jfratian

jfratian MSN, RN

Adult Critical Care
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jfratian has 10 years experience as a MSN, RN and specializes in Adult Critical Care.

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  1. Can't speak to that specifically, but I can say I've seen all manner of overqualified people forced to do military training they don't need to check boxes. Imagine a physician assistant being forced to take an EMT-P course for the AF's pararescue ro...
  2. Airforce VS Navy Nursing

    So I assume that means NP adult-gerontology? Seems like you would want to do ICU in either case. I think your best bet is to start in a civilian ICU for a year...start applying about 6 months into working at your first job (app takes 6 months). Th...
  3. Nah, go for it. I've been an Air Force nurse for 8 years now. We work with civilians all the time. If you are a competent nurse, then you'll do just fine. I'm sure any education you'll be doing is healthcare related.
  4. Airforce VS Navy Nursing

    "I want to get a DNP" is a pretty broad goal. Depending on what you want to do...NP, CNM, CNS, CRNA, management, research...would change my advice. If not already in ROTC, I always recommend 1 year of civilian RN experience in the specialty o...
  5. USN Nurse, feel stuck in psych specialty.

    Not the best person to ask probably...I went reserves after 7 years as an AD Air Force ICU nurse. I had different reasons than you, though. I wanted to do CRNA and didn't get picked up for the USUHS program. If leadership doesn't work for you,...
  6. Please critique my Motivational Statement- Navy Nurse Corps

    I would add a something to the effect of 'I understand and am prepared for the personal sacrifices months of deployments and military training will require.' Dodging deployments is a constant issue in the military I feel. I think the first para...
  7. L&D RN: Air Force or Navy Reserve?

    The bottom line with L&D is they make you deploy as med-surg nurses. That's a pretty common theme across all 3 branches from what I've seen. When I was in Afghanistan, half the med-surg nurses were L&D nurses. Obviously, that chapter has c...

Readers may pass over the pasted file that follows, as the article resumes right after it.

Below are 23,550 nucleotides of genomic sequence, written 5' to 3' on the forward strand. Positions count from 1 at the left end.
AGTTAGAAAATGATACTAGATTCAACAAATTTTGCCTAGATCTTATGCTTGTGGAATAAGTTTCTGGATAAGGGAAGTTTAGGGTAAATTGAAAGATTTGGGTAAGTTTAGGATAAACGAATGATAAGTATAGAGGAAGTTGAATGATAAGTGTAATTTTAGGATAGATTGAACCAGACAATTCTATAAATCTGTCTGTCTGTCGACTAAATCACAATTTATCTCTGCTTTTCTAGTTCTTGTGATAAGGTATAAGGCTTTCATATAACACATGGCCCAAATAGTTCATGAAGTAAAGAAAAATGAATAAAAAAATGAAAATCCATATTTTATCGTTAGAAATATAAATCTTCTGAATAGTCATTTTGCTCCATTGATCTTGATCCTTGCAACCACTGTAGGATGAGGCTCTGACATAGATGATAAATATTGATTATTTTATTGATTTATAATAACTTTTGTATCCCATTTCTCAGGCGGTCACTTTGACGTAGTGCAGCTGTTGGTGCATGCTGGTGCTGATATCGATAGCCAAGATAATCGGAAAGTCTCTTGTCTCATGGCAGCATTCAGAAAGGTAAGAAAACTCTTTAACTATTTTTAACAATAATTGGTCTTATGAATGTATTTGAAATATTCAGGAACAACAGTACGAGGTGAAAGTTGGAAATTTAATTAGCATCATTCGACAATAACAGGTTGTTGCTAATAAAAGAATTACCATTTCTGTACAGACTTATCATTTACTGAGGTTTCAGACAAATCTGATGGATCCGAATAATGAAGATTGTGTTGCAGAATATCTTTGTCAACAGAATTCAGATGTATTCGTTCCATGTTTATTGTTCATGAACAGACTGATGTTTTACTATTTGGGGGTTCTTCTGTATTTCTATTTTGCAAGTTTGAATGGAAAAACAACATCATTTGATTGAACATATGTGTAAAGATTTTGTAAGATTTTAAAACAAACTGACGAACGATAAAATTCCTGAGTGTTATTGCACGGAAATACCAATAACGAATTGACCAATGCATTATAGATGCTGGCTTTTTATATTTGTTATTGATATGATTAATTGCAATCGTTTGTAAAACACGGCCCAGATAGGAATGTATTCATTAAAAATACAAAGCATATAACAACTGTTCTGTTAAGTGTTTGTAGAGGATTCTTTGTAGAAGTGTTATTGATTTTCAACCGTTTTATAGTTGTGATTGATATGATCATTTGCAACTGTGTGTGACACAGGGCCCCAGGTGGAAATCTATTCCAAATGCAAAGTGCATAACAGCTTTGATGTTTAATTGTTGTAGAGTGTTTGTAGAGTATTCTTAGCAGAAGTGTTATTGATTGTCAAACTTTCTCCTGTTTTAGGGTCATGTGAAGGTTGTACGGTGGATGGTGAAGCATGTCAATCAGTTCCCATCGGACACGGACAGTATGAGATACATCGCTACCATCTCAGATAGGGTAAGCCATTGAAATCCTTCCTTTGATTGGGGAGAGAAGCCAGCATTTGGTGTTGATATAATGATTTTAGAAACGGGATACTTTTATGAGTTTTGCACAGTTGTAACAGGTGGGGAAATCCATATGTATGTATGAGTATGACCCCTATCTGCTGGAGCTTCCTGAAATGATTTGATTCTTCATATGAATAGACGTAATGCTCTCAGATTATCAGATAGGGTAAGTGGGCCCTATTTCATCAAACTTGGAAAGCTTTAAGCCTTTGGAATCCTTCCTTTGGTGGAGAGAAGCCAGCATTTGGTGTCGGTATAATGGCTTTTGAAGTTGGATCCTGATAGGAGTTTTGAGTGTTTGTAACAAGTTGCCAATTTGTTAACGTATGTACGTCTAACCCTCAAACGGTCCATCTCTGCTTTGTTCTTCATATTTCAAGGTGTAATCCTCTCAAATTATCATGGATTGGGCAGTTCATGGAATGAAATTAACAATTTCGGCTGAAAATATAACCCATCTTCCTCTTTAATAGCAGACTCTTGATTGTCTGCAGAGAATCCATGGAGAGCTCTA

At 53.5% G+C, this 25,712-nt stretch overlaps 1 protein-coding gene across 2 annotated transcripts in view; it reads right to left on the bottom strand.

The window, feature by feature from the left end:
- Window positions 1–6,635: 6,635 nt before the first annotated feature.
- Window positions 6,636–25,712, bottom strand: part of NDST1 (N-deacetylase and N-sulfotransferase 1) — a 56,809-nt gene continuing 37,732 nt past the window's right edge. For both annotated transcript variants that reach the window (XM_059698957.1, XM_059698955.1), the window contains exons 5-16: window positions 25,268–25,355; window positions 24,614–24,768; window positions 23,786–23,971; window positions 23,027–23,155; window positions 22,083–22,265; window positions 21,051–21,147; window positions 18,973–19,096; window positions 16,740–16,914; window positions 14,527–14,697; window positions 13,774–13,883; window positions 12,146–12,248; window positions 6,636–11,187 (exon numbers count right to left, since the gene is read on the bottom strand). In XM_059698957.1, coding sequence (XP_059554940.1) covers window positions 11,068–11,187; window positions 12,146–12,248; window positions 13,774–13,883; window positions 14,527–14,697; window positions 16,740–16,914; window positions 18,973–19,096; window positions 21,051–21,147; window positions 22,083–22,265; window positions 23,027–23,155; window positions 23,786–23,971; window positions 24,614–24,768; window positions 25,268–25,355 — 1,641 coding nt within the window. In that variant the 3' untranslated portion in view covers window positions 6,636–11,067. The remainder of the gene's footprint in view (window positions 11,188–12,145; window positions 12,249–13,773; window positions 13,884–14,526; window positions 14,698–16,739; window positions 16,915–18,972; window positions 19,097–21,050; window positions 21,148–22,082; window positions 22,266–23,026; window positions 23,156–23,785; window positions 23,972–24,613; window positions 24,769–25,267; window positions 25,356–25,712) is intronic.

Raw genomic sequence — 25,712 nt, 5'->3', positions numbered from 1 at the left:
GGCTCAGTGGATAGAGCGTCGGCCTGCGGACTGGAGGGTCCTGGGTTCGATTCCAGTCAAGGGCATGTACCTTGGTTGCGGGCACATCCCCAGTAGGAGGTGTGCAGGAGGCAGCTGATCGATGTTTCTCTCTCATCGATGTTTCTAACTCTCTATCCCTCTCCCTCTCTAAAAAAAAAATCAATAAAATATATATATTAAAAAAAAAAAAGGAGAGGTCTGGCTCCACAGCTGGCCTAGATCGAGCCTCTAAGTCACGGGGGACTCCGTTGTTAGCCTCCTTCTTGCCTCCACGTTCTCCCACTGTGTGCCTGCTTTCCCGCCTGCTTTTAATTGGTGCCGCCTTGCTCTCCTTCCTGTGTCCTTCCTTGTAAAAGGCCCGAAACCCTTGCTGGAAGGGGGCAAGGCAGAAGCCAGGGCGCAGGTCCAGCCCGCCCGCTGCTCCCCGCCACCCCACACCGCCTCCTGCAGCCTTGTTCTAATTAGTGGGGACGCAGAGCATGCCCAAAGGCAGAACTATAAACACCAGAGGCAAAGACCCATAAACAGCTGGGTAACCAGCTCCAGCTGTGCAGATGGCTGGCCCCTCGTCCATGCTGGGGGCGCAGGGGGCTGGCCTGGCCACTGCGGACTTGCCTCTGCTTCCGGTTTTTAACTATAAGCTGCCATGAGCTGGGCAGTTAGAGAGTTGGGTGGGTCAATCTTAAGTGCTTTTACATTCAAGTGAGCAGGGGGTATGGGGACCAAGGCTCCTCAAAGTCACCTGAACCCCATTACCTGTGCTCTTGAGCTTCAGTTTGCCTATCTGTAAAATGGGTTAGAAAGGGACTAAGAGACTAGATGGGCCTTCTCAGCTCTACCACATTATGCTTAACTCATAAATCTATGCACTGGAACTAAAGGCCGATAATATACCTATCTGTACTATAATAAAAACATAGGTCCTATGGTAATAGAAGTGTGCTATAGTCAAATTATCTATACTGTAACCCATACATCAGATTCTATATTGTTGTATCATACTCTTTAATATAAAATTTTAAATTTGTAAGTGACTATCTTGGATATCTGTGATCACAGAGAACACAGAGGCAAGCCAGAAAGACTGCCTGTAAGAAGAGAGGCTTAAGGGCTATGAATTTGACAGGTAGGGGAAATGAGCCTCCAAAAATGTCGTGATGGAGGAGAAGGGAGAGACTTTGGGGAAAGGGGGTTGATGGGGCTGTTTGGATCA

8. USNR Nurse Corps Specialties

    In general, ICU experience is typically the most desired for nearly any military nursing job. Other than operating room, ICU RNs can pretty much backfill any other role. I would go with that.
  9. Air Force nursing FY2021

    6 years is standard from Captain (O-3) to Major (O-4). Nurses in the reserves usually fill Major billets (meaning they are all funded for up to that rank), so it is not very challenging to get promoted. I have personally not heard of any reserves A...
  10. O1 -O2 Promotions Army Reserve Nurses

    O2 and O3 promotions were automatic for me. Once you attain the required time in grade, often 2 years for each, your officer career brief and email will automatically show the promotion. If you commissioned on Jan 1 2020, you'll promote Jan 1 2022....
  11. Army Reserves CRNA

    You might have better luck on the Government/Military nursing page. I'm an RN in the AF reserves. Seeing as how they offer 15K per year for flight nurses in the AF, I think it's highly likely you can find loan repayment or sign on bonuses with one ...
  12. CRNA Pain Management Fellowships

    I'm starting to look at post grad CRNA fellowships for pain management. I'm trying to weigh the pros and cons of each of the programs. There appears to be 3 programs: Texas Christian (TCU), South Florida (USF), and Middle Tennessee (MTSU). Can som...
  13. Air Force - Keesler Medical Center ICU

    Deployments these days are few and far between with Afghanistan now closed. COVID support 'deployments' are coming to a close as well. For Air Force nurses the most common deployments right now are natural disaster support (hurricanes), Germany, an...
  14. Air Force - Keesler Medical Center ICU

    Keesler is small community hospital with <50 inpatients in all units for average census. Their ICU is tiny and many of the patients are more step-down level. The patient care will be a piece of cake for any experienced civilian ICU nurse. ...
  15. Air Force RN with family

    I would recommend reserves for you. Active duty might be a bit too much. If you can manage 2-3 months of initial training (one time) plus 1 weekend a month and 2 extra weeks per year...the reserves will be be fine.